It’s different at Pedro I, she says: “We’ve become a family here.”
In the waiting room for the hospital’s only CT scanner, sweat beads down Sidnayde dos Santos’ forehead as she sits with her 19-year-old daughter and 3-month-old grandson.
There is no air conditioning, and the temperature soars as the afternoon drags on. A movie dubbed into Portuguese plays on a small television, but none of the half-dozen or so patients is watching.
The family has been waiting two hours when a staff member comes in and makes an announcement: The scanner is broken. A technician has been summoned to fix it.
Dos Santos groans. “This is Brazil,” she explains.
It takes an hour and a half to repair the machine.
Finally, Amanda dos Santos and her son, Emanuel, enter the scan room.
“He doesn’t look like a baby with microcephaly,” a woman waiting with her teenage son tells Dos Santos. “Does he cry a lot?” she wants to know.
Not at all when he was born, replies Dos Santos, who delivered her grandson at home and doesn’t think there is anything seriously wrong with him. “I had to slap him,” she says.
Another woman suggests that she advise her daughter not to have more children.
Dos Santos ignores the comment. Each day at home she and her daughter put Emanuel through the exercises the therapist showed them. They say they can already see improvements.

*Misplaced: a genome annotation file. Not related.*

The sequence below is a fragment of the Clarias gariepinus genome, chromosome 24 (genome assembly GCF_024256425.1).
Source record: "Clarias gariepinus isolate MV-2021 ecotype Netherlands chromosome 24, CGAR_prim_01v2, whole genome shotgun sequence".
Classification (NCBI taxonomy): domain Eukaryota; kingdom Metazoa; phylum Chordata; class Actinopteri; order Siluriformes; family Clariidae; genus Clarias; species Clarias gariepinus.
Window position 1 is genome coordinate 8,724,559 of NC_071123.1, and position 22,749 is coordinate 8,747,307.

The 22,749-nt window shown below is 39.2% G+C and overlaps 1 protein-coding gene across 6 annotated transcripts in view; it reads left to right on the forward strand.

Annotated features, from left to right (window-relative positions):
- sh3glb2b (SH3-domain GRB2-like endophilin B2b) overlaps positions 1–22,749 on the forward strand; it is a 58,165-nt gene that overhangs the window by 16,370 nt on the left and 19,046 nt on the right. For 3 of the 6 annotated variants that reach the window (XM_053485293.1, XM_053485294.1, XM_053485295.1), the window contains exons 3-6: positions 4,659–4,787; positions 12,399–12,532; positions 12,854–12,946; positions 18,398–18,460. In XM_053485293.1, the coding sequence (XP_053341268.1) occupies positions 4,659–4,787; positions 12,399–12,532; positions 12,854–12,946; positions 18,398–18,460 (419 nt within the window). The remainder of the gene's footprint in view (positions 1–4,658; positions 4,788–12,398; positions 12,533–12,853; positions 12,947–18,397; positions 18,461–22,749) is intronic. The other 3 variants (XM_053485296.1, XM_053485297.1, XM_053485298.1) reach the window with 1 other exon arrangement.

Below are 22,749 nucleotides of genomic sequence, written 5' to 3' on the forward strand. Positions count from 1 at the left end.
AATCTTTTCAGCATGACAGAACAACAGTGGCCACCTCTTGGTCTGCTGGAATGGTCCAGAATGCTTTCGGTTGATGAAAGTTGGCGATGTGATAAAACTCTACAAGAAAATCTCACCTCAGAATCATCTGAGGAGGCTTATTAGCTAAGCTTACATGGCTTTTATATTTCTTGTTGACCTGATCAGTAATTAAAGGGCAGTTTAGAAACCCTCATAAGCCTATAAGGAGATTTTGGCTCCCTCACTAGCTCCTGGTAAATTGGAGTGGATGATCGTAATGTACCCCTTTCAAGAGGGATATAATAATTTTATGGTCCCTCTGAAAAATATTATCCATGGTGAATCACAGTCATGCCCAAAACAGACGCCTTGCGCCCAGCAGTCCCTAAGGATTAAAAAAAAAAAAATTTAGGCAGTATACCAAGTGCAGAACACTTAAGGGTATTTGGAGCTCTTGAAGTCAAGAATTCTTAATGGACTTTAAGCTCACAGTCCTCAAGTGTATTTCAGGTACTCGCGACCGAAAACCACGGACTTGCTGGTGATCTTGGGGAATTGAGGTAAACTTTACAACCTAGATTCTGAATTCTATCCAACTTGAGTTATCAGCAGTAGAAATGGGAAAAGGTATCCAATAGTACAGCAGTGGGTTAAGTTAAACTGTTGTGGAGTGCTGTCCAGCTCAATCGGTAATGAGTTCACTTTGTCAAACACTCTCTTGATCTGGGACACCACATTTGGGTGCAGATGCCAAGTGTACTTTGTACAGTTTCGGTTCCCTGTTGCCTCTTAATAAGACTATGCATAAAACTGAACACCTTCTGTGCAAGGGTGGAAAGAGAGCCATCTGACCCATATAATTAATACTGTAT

When her daughter emerges from the CT room, Dos Santos wraps Emanuel in a white eyelet blanket and kisses his forehead. “See how strong he is,” she says.
Room 117 is where pregnant women come to learn the results of their ultrasound tests. Once, most just wanted to know: Is it a boy or a girl?
These days, the first question they ask is: How big is the head?
Alcione Calixo fiddles with her wedding band while a nurse roots through a tall file cabinet for an answer.
When she was 19 weeks pregnant, she broke out in a fever and rash. “I panicked,” she recalls. “I thought right away it was Zika.”
Calixo knew what such a diagnosis could mean for her unborn child. She works as a nurse technician at the city’s maternity hospital, and has seen microcephaly cases.
But by the time she located a facility that could test for Zika, it was too late. The virus is detectable in a patient’s blood for only about a week after the onset of symptoms.
“I cried a lot,” she says. “I am still afraid there might be a problem.”
She has tried to protect herself against mosquitoes. “I am always in jeans and closed shoes,” Calixo tells the nurse, but then looks down at her red sundress and sandals and exposed skin. “Today it was so hot.”
Finally the nurse, Clarissa Gonzaga, locates Calixo’s file and smiles. “Everything is normal,” she says.
“What about the size of his head?” Calixo presses.
“It’s normal,” the nurse assures her, but cautions that some cases of microcephaly don’t show up on scans.
Her baby, a boy she has named Igor, is due next month.
(This story was reported with a grant from the United Nations Foundation.)